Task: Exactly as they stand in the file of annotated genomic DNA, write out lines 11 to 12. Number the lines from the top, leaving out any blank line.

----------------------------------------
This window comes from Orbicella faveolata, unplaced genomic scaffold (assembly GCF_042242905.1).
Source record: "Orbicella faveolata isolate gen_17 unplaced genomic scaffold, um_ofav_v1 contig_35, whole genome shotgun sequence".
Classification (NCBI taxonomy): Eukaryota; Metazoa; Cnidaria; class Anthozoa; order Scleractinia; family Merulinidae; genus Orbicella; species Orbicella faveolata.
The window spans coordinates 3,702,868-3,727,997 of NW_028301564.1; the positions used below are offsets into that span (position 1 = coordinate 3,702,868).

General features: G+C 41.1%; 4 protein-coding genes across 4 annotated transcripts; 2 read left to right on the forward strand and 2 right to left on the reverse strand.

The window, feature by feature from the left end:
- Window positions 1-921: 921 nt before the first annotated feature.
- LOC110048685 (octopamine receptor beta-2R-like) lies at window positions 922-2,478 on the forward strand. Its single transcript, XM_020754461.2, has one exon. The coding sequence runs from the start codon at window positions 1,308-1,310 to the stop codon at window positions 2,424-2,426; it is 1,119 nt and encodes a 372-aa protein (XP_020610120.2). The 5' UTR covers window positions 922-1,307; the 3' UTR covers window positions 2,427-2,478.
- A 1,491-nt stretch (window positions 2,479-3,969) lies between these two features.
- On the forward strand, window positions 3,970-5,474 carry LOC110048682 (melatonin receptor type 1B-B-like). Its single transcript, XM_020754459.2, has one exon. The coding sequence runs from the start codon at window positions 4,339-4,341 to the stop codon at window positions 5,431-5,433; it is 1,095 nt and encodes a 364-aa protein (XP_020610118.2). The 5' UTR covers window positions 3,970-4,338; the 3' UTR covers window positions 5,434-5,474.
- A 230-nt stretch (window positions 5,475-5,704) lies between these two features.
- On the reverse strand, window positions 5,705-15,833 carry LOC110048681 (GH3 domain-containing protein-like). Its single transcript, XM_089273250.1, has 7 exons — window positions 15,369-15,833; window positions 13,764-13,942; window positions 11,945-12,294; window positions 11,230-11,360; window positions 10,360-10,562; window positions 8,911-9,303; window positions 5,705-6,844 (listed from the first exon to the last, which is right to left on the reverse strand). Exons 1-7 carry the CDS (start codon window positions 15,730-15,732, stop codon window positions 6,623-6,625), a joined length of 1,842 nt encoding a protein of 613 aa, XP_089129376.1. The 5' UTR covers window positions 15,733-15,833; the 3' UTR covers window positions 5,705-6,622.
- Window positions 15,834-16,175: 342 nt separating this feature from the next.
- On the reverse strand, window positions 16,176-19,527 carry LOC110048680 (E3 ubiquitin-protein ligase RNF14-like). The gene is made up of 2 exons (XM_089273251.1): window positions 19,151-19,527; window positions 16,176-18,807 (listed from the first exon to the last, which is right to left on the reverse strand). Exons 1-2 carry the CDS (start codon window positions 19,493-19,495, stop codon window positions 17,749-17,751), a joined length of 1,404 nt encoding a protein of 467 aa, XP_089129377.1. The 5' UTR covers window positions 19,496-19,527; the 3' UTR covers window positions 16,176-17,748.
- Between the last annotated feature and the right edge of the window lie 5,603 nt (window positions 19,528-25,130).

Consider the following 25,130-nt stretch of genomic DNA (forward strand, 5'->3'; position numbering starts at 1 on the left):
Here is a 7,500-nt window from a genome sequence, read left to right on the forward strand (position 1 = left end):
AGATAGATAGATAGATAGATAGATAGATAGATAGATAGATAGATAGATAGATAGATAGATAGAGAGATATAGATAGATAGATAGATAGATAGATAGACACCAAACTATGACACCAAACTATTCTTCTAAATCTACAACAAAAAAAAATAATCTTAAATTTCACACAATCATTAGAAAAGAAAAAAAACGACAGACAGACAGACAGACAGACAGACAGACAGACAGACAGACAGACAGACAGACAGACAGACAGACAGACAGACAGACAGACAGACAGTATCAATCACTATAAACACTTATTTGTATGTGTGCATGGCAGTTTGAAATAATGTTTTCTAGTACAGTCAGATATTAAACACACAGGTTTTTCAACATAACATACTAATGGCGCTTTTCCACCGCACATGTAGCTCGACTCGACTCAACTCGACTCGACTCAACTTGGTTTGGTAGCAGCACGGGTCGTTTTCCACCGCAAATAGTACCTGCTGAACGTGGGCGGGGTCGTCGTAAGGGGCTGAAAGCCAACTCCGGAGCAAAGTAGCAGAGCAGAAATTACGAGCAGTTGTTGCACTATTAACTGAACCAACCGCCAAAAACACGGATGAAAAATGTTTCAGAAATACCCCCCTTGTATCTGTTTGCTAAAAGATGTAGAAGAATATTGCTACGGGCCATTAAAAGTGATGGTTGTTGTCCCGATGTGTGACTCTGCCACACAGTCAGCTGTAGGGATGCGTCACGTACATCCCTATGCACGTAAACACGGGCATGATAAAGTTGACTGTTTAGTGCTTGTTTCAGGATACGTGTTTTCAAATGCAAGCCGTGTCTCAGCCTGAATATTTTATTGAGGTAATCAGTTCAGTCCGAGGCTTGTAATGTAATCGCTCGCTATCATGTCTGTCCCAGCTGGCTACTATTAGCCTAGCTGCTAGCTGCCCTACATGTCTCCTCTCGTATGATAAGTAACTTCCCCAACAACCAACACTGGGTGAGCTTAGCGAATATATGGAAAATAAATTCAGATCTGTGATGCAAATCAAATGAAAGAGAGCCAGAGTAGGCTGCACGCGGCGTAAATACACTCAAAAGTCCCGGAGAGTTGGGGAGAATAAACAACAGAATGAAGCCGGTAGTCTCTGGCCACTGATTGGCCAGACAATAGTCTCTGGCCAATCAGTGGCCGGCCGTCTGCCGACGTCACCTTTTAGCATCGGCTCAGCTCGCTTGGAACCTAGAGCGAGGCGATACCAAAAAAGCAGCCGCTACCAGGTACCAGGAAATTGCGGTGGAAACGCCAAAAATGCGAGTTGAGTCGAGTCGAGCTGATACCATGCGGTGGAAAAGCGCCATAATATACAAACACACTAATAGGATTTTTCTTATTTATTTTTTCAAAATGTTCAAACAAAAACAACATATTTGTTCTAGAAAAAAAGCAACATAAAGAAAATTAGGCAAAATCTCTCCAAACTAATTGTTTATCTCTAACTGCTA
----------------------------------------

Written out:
- A 230-nt stretch (window positions 5,475-5,704) lies between these two features.
- On the reverse strand, window positions 5,705-15,833 carry LOC110048681 (GH3 domain-containing protein-like). Its single transcript, XM_089273250.1, has 7 exons — window positions 15,369-15,833; window positions 13,764-13,942; window positions 11,945-12,294; window positions 11,230-11,360; window positions 10,360-10,562; window positions 8,911-9,303; window positions 5,705-6,844 (listed from the first exon to the last, which is right to left on the reverse strand). Exons 1-7 carry the CDS (start codon window positions 15,730-15,732, stop codon window positions 6,623-6,625), a joined length of 1,842 nt encoding a protein of 613 aa, XP_089129376.1. The 5' UTR covers window positions 15,733-15,833; the 3' UTR covers window positions 5,705-6,622.